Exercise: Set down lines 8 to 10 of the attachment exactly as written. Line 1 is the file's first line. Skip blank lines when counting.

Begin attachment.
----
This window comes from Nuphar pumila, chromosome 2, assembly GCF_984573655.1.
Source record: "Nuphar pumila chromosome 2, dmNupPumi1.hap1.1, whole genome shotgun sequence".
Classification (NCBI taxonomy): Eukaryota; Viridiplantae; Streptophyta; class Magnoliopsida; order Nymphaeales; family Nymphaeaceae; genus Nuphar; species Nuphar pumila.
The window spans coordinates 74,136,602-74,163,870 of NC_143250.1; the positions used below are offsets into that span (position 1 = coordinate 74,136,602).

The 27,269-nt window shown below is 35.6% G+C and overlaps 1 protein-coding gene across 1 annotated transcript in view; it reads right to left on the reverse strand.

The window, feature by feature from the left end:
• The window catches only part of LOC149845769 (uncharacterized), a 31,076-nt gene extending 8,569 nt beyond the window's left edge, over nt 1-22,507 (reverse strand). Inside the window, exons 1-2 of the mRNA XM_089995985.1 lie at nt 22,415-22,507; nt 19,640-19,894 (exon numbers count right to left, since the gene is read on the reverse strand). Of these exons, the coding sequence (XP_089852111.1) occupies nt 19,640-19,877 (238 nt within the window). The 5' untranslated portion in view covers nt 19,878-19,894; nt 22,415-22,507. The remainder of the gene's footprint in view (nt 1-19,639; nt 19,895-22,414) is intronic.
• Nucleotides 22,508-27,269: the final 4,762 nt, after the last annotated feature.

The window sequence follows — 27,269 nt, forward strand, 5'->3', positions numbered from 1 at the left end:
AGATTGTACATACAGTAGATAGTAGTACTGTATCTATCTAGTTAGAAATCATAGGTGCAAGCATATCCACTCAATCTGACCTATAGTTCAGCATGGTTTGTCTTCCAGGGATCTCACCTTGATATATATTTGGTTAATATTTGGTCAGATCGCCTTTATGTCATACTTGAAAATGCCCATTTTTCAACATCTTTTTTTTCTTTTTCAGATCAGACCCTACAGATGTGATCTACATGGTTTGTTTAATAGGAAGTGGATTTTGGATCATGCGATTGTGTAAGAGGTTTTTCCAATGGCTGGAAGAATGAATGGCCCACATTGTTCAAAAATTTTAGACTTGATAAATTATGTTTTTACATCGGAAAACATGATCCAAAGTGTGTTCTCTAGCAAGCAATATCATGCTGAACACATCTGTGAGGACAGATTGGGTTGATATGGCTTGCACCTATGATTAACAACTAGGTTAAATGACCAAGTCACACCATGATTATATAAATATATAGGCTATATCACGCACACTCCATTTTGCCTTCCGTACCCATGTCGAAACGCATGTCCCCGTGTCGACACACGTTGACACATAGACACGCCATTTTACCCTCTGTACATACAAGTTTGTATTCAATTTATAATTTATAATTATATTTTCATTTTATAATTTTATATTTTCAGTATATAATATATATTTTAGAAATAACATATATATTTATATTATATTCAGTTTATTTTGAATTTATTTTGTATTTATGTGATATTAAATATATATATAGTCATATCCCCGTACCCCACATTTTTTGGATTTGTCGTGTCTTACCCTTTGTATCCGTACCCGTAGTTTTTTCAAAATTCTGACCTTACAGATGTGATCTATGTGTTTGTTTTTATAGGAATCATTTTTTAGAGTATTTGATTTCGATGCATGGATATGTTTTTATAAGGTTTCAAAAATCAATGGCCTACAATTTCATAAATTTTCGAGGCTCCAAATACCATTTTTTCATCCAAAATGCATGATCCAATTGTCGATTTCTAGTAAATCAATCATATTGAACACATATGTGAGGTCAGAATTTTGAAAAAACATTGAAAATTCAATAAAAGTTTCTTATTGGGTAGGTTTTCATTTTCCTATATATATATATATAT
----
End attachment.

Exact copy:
• Nucleotides 22,508-27,269: the final 4,762 nt, after the last annotated feature.

The window sequence follows — 27,269 nt, forward strand, 5'->3', positions numbered from 1 at the left end:
AGATTGTACATACAGTAGATAGTAGTACTGTATCTATCTAGTTAGAAATCATAGGTGCAAGCATATCCACTCAATCTGACCTATAGTTCAGCATGGTTTGTCTTCCAGGGATCTCACCTTGATATATATTTGGTTAATATTTGGTCAGATCGCCTTTATGTCATACTTGAAAATGCCCATTTTTCAACATCTTTTTTTTCTTTTTCAGATCAGACCCTACAGATGTGATCTACATGGTTTGTTTAATAGGAAGTGGATTTTGGATCATGCGATTGTGTAAGAGGTTTTTCCAATGGCTGGAAGAATGAATGGCCCACATTGTTCAAAAATTTTAGACTTGATAAATTATGTTTTTACATCGGAAAACATGATCCAAAGTGTGTTCTCTAGCAAGCAATATCATGCTGAACACATCTGTGAGGACAGATTGGGTTGATATGGCTTGCACCTATGATTAACAACTAGGTTAAATGACCAAGTCACACCATGATTATATAAATATATAGGCTATATCACGCACACTCCATTTTGCCTTCCGTACCCATGTCGAAACGCATGTCCCCGTGTCGACACACGTTGACACATAGACACGCCATTTTACCCTCTGTACATACAAGTTTGTATTCAATTTATAATTTATAATTATATTTTCATTTTATAATTTTATATTTTCAGTATATAATATATATTTTAGAAATAACATATATATTTATATTATATTCAGTTTATTTTGAATTTATTTTGTATTTATGTGATATTAAATATATATATAGTCATATCCCCGTACCCCACATTTTTTGGATTTGTCGTGTCTTACCCTTTGTATCCGTACCCGTAGTTTTTTCAAAATTCTGACCTTACAGATGTGATCTATGTGTTTGTTTTTATAGGAATCATTTTTTAGAGTATTTGATTTCGATGCATGGATATGTTTTTATAAGGTTTCAAAAATCAATGGCCTACAATTTCATAAATTTTCGAGGCTCCAAATACCATTTTTTCATCCAAAATGCATGATCCAATTGTCGATTTCTAGTAAATCAATCATATTGAACACATATGTGAGGTCAGAATTTTGAAAAAACATTGAAAATTCAATAAAAGTTTCTTATTGGGTAGGTTTTCATTTTCCTATATATATATATATAT